Archives for October 2010

Unfinished Sculptures

My last Sunday opinion post I entirely owe to Nanne-she made me think long and hard about the relationship of imagination to precision.  Unbeknownst to her, she waded headlong into one of my stuck spots.  I had this idea to make models of gardens I doubted anyone would ask me to build.  Who knows where that idea came from, but when I have an idea, I try to play along. Fine so far.  After clumsily trying to build them out of foam core, Buck waved my story off, and  asked for drawings.  Pretty soon, basswood in thicknesses between 1/16th and 1/32nd of an inch and in varying widths, began arriving via UPS. 

He wanted to build the models on a birch plywood base, finished on its four edges with molding.  They could be set flat on a table, or floor-or hung on a wall.  This construction reminded him of the slide wire potentiometers he collects.  As you are probably a gardener, and not a collector of old scientific instruments, I will elaborate.  Buck collects vintage instruments which were used to measure voltage; he thinks they are beautiful objects.  Many of them were finely finished and presented in mohogany cabinets or cases; his office wall is covered with them. Some instruments were part of university laboratories.  Some were commissioned for industry.  To the last, they are very finely calibrated scientific instruments which were extremely expensive to purchase in their day.  He buys those the looks of which interest him, takes them apart, cleans and restores them.    

These instruments interested me when I saw them, but they did not enchant.  Years later, I understand and appreciate his enchantment.  There was some astonishingly imaginative person who designed and made a beautiful object which would in addition precisely measure volts.  Very precisely.  My garden models, and his love for old scientific instruments-an interesting mix.  My drawings were about to be transformed from lines into shapes.   Each model he painstakingly reproduced in basswood, from my drawings. His bench-littered with pieces of wood light enough and thin enough to float.  They are clearly not landscapes-they are sculptures.   There are four unfinished sculptures to date, each 24″ by 36″.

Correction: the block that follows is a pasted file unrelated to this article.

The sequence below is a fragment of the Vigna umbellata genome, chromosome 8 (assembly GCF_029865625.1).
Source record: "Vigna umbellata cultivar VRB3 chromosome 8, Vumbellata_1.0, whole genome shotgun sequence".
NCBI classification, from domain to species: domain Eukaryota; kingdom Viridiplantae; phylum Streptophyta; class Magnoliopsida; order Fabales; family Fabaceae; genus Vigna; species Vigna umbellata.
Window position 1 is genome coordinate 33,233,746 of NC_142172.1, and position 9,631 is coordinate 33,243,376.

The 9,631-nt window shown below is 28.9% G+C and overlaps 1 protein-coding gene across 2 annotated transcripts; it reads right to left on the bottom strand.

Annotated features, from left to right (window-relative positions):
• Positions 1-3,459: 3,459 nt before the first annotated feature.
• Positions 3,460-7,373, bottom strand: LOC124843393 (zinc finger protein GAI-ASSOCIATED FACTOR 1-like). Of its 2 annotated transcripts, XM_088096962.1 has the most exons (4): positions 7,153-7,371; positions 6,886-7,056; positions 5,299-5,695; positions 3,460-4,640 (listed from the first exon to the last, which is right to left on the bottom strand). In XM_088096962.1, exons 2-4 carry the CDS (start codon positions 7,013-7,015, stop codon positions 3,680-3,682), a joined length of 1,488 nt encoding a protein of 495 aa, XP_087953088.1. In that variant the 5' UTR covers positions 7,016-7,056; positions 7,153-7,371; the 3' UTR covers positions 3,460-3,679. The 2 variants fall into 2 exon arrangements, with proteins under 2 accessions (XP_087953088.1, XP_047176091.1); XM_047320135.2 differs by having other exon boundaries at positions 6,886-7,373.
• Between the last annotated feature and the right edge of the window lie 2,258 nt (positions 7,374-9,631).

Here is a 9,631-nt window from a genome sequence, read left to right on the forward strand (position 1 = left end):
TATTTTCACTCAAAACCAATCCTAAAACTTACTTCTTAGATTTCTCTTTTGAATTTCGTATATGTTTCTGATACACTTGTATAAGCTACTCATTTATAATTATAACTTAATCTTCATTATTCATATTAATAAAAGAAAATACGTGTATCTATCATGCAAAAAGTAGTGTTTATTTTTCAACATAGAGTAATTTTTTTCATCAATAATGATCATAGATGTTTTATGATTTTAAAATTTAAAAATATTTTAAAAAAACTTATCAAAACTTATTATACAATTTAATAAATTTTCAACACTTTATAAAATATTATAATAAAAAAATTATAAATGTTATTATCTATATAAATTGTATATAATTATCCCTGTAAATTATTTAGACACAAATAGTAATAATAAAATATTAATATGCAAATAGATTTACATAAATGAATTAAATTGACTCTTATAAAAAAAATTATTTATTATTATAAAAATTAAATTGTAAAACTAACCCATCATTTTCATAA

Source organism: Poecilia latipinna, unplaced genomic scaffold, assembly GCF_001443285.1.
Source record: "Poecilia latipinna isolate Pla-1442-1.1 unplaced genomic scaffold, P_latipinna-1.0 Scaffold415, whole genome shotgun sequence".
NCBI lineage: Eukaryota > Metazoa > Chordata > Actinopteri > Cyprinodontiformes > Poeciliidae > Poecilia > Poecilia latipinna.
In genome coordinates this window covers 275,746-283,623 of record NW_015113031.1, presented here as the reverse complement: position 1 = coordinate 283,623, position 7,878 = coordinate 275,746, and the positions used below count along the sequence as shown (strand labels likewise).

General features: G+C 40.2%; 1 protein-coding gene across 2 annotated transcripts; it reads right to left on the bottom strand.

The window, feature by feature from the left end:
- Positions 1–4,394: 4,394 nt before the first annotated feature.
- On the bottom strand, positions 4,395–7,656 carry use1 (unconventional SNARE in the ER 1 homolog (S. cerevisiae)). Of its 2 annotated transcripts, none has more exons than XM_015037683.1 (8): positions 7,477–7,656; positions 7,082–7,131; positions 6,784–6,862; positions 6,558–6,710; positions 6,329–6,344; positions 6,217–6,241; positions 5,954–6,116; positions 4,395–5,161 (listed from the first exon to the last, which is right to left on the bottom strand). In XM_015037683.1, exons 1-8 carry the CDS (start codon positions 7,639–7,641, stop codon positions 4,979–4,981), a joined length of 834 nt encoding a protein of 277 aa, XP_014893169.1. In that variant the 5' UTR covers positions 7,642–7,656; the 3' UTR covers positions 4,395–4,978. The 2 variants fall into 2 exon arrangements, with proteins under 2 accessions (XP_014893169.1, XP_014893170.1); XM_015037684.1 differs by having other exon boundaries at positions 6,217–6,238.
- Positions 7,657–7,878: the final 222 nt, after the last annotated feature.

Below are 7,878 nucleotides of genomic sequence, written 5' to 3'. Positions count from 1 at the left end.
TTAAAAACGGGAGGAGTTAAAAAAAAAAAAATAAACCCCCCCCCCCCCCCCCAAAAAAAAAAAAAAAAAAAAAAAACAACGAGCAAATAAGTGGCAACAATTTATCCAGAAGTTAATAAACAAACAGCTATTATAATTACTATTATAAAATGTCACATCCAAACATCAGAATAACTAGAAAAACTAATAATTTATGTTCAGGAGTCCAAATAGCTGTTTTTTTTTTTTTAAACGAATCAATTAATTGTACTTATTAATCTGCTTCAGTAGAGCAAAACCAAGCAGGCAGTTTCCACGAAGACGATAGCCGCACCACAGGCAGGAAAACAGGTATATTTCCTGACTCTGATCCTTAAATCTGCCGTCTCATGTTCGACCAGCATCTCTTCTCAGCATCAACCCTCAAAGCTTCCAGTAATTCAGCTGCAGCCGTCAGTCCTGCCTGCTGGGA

He fussed and fretted about the construction-much like I do, when I have a landscape project underway.  When I am at home gardening, and have a problem or a full blown impasse, I back up, and fix myself a lemonade.  When I am working, I fuss and fret, and fret a little more.  It does not help to fix a lemonade, or go home. I have to stick with it. It could be a video about how Buck constructed these models is of vastly more interest than the sculptures themselves.  Why? I am having trouble trying to figure out where to take his work next.  

I imagine a landscape as a three dimensional sculpture.  Everything about that sculpture occupies me like an army.  Buck’s questions about the models-the eventual heights, distances and spaces-much like what I think about every day. But his precise questions regarding the length, width, depth, and height of elements in these sculptures forced me to think less about landscape and more about my intentions.      

A property needing landscape can be forgiving of what you have not accounted for in a drawing. A big idea may leave out that space or this corner.  This might make a landscape renovation more difficult than a landscape starting from scratch.  Buck’s wood sculptures I would not need to keep alive. They need to be brought to a visual life.